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Customer Service: The Differentiator
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Customer Service: The Differentiator
So a few weeks ago, I got together with some friends for a backyard barbeque. The food was delicious and the drinks weren’t that bad either. During the cookout the conversation eventually routed to what we all were currently working on. Of course, I had to take the opportunity to plug this blog. As soon as my friend’s sister heard I was writing on behalf of the experiences small business owners are having she pleaded, “Please write a post on the importance of customer service.”
She had just had what she felt was a horrendous service experience and was so disappointed she swore to never return. Never. That’s a strong word. But in reality that’s exactly what happens to businesses every single day. A customer is unhappy with the service they’ve been provided and while some balk and demand better, more often than not that customer will turn around, walk out the door and never return. An example: Dan; he and his son were trying to buy the newest football Playstation 3 game at a large supercenter near his home. They approached the counter to ask to have the game retrieved from the locked case. Thirty seconds go by, then a minute and a half, then three. No acknowledgement. At this point Dan turns to his 12 year old son and says, “Son, whenever you go to a store to spend your money and no one even takes a second to say hello to you, they don’t want your business and they are not someone you want to do business with.” So out the door, down the street to the strip mall and into the game store they went, where they were greeted, provided options of a new or gently used game, updated on similar games they may be interested in and on the release dates of the new versions arriving soon. Instead of one game they bought three. What was the difference? The difference was the acknowledgement that they existed and that their business was important enough for the clerk to spend five minutes locating the product they wanted and providing a little additional information in which they may be interested.
Did the supercenter lose Dan as a customer? No. Why? They are a supercenter. They sell the gamut of most everything you need and have the buying power to keep their prices low. But imagine the impact if they were a specialty small business. Not only would they mostly likely lose a customer that cost them hundreds of marketing dollars to secure, but they could also gain a negative word of mouth, possibly viral if Dan was Twittering while waiting, and have a potential loss of would be new customers. Just a few customers lost; compounded with negative word of mouth and a small business would be shutting their doors.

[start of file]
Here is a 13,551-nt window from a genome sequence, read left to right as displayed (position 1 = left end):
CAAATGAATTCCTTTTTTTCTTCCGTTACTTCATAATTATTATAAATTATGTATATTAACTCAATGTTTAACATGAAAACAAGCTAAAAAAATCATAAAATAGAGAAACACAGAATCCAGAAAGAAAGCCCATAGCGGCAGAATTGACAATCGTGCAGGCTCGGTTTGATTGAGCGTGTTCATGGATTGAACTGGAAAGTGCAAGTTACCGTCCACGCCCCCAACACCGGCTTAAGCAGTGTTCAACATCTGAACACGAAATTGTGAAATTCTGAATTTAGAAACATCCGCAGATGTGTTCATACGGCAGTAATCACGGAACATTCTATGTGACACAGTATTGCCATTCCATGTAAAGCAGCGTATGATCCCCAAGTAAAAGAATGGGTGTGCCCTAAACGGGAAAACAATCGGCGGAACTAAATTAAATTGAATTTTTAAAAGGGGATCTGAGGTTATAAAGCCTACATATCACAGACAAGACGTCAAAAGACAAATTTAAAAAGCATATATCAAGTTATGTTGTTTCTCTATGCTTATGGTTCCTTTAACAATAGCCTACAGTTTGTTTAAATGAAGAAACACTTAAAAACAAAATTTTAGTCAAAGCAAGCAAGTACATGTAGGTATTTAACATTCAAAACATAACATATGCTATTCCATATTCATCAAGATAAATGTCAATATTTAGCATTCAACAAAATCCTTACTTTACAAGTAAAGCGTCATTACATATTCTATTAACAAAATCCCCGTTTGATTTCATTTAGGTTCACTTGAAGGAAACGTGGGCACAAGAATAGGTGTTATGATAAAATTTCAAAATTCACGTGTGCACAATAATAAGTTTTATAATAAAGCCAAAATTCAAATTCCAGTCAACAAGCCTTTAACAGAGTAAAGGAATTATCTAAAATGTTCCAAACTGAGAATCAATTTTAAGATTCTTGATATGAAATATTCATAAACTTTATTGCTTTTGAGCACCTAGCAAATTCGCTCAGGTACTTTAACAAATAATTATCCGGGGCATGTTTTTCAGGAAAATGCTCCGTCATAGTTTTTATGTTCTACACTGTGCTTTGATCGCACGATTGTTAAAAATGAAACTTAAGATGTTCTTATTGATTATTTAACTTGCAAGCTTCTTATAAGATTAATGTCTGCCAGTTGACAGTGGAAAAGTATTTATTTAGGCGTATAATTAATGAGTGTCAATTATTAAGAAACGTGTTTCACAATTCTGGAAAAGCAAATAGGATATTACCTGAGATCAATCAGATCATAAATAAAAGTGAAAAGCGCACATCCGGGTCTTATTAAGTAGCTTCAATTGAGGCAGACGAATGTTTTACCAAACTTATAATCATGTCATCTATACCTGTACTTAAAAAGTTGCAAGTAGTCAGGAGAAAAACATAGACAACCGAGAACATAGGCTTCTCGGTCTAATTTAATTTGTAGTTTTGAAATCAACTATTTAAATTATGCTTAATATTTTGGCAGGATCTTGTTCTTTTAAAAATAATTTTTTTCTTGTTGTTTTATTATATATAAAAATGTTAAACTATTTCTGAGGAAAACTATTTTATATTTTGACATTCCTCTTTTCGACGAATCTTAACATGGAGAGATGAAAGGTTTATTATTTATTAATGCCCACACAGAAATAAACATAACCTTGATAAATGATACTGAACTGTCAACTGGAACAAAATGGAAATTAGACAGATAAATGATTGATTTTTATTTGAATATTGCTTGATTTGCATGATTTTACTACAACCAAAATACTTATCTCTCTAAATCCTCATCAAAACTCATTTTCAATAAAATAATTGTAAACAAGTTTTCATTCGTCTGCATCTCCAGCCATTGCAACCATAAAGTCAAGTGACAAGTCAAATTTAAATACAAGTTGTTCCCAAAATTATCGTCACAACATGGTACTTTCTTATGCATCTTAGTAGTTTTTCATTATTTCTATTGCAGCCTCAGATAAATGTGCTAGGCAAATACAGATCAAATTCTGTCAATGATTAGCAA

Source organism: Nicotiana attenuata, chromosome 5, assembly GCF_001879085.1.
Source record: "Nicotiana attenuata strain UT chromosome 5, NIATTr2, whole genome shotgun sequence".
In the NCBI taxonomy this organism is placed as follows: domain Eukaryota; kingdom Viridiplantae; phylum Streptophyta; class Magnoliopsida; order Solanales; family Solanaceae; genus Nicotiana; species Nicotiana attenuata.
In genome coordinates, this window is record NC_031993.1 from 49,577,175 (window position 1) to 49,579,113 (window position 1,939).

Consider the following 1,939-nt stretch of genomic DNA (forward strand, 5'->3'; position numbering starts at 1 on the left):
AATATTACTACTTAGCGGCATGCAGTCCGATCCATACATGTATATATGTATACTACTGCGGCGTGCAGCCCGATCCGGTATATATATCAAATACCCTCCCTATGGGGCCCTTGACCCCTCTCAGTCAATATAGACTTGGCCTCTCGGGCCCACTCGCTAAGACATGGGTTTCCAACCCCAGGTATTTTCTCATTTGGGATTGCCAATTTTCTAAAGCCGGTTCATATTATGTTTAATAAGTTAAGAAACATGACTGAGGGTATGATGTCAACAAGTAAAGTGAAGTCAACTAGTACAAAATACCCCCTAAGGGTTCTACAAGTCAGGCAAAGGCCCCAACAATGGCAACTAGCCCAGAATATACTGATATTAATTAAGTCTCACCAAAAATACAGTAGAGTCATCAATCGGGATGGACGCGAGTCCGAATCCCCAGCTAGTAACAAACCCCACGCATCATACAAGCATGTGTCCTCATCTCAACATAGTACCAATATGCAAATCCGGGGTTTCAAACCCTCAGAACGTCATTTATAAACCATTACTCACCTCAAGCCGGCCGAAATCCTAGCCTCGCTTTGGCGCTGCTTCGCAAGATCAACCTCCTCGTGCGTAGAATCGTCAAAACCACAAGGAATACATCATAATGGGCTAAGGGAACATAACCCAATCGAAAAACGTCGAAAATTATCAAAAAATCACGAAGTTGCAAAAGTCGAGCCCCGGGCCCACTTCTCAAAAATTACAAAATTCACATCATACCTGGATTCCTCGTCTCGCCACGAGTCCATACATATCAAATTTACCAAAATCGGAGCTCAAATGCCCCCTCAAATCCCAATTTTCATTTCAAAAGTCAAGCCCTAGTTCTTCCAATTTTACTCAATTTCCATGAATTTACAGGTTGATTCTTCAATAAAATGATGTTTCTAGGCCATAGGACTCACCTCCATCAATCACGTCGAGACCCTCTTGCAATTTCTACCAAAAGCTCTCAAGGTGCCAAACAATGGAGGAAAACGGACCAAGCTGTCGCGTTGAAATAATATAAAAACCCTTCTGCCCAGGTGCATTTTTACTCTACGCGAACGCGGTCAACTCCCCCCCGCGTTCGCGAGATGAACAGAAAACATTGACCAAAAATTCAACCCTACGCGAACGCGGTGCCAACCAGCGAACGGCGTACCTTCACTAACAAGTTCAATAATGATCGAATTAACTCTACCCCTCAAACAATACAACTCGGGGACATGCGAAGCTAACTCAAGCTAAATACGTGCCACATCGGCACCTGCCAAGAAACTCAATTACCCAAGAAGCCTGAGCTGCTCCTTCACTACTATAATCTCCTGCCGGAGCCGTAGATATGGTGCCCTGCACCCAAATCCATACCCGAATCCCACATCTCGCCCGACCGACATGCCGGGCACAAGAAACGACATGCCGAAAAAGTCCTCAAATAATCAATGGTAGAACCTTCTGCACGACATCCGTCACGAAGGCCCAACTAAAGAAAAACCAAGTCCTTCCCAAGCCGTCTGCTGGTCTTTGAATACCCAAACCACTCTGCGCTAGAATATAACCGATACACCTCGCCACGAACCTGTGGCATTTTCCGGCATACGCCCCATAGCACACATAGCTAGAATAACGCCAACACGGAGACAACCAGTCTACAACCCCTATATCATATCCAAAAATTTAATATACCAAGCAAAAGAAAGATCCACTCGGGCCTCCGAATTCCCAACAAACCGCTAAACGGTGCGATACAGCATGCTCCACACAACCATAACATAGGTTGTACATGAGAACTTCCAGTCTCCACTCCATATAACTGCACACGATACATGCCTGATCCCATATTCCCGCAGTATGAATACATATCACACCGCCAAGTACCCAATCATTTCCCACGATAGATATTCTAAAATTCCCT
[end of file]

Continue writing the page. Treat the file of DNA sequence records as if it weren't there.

Customer Service is everything. To protect your business remember the tried and true retail 30 / 30 rule: Greet the customer within 30 seconds / 30 steps of entering your store. If you have an online business set up automatic replies of acknowledgement that their request or question has been received. Include a link to your FAQs and an alternate form of contact if available. Then return the call / email as soon as possible but most importantly, within the time frame you stated you would. Embrace the inverted pyramid, take care of your employees and they will in turn take care of your customers. Hire quality employees and train well. Your frontline is the face of your business, especially the kid with braces on your cash register. That kid may be the last interaction your customers have with your business; you want it to be a good one. Make sure he’s pleasant, knowledgeable, helpful and smiling, shiny braces and all. Did you know braces have color bands the kids get to choose? Your business colors are probably in their selection palette… Hey, I’m just saying.
Tonya is a Program Manager for the Manufacturing & Technology Small Business Development Center at Columbus State Community College. The MTSBDC along with the core SBDC & ITAC (International Trade Assistance Center) provide free one-on-one business management counseling to small business owners and low to no cost training. You can also find Tonya on twitter at @TonyaWilson.